quarta-feira, agosto 23, 2006

A "criticalidade" como hipótese de futuro para a crítica

Em Abril passado o site de crítica belga Sarma foi convidado a organizar um conjunto de encontros sobre crítica, no âmbito do Tanzkongress, que decorreu em Berlim, e sobre o qual falei aqui. Os encontros, genericamente intitulados Unfolding the critical, reuniram vários nomes que reflectiram sobre os limites de aplicação do discurso crítico, a sua relação com a criação ou o modo como o discurso era influenciado por outras disciplinas.

Um dos nomes presentes foi o de Irit Rogoff, professora de Visual Arts no Goldsmiths College, em Inglaterra, e autora de diversos artigos sobre colonialismo, performatividade e diferenças culturais. Na comunicação que fez ao congresso, Irit Rogoff utilizou um termo - criticalidade, (à falta de melhor palavra, segundo a autora), e se pode definir como um conceito no qual o sujeito (espectáculo, intérprete, observador) habita a crítica, é a crítica.

Vem isto a propósito do Sarma já ter online as comunicações em ficheiros áudio. Para ouvir aqui, em streaming audio (é necessário ter o QuickTime Player instalado).

Ler, a seguir, uma breve nota e comentário, de minha autoria, sobre o termo. O excerto fará parte de um texto a publicar brevemente.

"Within the space of a relatively short period we have been able to move from criticism to critique to criticality - from finding fault, to examine the underlying assumptions that might allow something to appear as a convincing logic, to operating from an uncertain ground which, while building on critique, wants nevertheless to inhabit culture in a relation other than one of critical analysis."
Irit Rogoff


Criticality is a term developed by the art historicist Irit Rogoff (Goldsmith’s College) that considers that “the subject inhabits the critical”. She explained it is a “form of embodiment” that relates no the notion of “without”. What does this mean?

Rogoff’s term (that she considers as a mutant term – aka still in development and dependent of that development in order to exist and sustain itself) says that we don’t learn something new without learning something old, or without really understanding something old. Because we are always accumulating information we tend to forget or diminish the structure. So, if we keep being confronted with new forms of speech how can we follow them up?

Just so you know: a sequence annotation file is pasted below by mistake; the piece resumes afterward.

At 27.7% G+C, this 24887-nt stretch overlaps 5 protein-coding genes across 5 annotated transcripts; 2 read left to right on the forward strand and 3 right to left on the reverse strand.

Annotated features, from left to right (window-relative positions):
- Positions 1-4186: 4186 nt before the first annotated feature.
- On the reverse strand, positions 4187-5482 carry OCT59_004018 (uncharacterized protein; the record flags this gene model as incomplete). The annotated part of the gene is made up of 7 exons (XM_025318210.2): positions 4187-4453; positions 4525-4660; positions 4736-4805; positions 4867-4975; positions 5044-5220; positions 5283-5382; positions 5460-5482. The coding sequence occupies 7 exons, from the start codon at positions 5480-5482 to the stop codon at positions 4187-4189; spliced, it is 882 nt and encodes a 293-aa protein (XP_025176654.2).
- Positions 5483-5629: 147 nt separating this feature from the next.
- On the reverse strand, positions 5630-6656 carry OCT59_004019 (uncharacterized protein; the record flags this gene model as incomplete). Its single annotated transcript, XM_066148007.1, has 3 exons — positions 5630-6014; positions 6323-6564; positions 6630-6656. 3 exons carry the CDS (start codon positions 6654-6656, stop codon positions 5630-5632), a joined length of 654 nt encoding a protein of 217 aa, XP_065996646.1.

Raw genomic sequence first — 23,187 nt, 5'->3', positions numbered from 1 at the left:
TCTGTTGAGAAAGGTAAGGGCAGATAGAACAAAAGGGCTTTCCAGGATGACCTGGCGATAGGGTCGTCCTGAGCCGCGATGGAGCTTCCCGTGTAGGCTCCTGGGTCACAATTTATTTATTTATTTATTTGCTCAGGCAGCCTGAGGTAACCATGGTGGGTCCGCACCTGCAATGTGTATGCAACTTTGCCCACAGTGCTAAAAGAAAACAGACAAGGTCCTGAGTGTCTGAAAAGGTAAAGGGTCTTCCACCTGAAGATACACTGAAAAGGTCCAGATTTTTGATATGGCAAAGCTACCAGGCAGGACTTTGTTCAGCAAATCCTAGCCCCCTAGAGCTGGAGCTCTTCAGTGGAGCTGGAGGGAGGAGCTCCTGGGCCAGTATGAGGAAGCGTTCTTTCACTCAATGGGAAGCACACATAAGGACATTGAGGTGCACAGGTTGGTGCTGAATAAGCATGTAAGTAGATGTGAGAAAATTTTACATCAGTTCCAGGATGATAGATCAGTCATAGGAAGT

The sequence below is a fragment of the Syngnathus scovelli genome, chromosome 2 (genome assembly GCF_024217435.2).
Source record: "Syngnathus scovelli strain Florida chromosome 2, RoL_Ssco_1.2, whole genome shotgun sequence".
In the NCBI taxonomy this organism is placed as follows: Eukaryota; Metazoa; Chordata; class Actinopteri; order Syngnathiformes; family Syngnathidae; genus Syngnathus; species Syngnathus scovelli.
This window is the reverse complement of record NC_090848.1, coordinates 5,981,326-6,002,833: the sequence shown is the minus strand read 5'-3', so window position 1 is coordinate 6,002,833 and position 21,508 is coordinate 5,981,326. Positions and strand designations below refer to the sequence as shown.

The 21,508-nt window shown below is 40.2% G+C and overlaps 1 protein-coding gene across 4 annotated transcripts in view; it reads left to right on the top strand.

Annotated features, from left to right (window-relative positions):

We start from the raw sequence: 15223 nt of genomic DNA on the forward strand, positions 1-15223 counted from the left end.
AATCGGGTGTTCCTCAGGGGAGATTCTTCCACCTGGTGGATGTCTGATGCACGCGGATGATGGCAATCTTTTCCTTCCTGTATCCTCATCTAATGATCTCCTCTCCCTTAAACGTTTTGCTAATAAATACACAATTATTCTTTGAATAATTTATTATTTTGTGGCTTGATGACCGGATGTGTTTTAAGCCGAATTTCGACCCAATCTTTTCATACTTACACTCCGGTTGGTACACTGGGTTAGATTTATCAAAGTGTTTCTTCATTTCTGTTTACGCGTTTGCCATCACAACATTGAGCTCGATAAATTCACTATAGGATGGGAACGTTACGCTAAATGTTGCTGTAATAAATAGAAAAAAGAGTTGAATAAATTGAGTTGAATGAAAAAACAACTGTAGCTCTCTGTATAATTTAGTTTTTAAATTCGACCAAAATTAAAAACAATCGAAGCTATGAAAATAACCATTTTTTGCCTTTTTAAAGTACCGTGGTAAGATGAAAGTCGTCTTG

For Rogoff we have to be “fully armed with the knowledge [and aware of the power] of critic [and criticism]”. If we are sharing the same conditions and environment as the artists we have to start thinking on how to come out of the objects and start producing theory that doesn’t only reflect those objects.

“We fellow sufferers“, she says, quoting Hanna Arendt. Rogoff believes in the paradox: how do we act when we cannot articulate the subjects and how can we see that if in that incapacity may reside the ability to move forward? It is not by inventing a new speech that will legitimate the artistic object that we embody the object. It’s by doing the exact opposite. Criticism has to be a process and the text that we produce has to be the starting point, not the final goal. This implies shifting our point of view from the “answerer” to the “searcher”. It is only by “sharing and learning that we’re able to see through”, she says.

Criticality then has to do with incontemporanity and not with interdisciplinary. How do we intervene not to change but to take part of the change? We all know that nowadays there are a lot of genres and movements and guidance lines that combine themselves momentaniously transforming the notions we have. That is not a handicap is part of the diversity of things. So, contemporanity is not the mere existence of these changing (that, to be completely honest, always existed) but what we think and what we want with it. Interdisciplinary is, obviously, rhetorical. Contemporanity is a conjunction of things. How do we transform this conjunction in something valid? That’s criticality. A narrow relation between “subject and constitution of objects”.

This gives to the critic, but also to the artist, the object and the surrounding a different perspective on the importance of their roles. We do not have to feel excluded if we understand that the tension between deconstruction and performativity can be surpassed by a theorization of the act of living. The deterritorialization of the knowledge (meaning a need to not circumscribe criticism in the critics, objects in the creators) is the “drive” to achieve criticality. Obviously Irit Rogoff is aware that it will be easier for us critics to do this walk. Easier for us than for artists or public. So to us it is a question of pounding our role? How much are we able to sustain? How far are we able to go for an object?

na foto: FORGERIES, LOVE AND OTHER MATTERS Meg Stuart/Benoît Lachambre/Hahn Rowe Photo: Chris Van Der Burght

Sem comentários: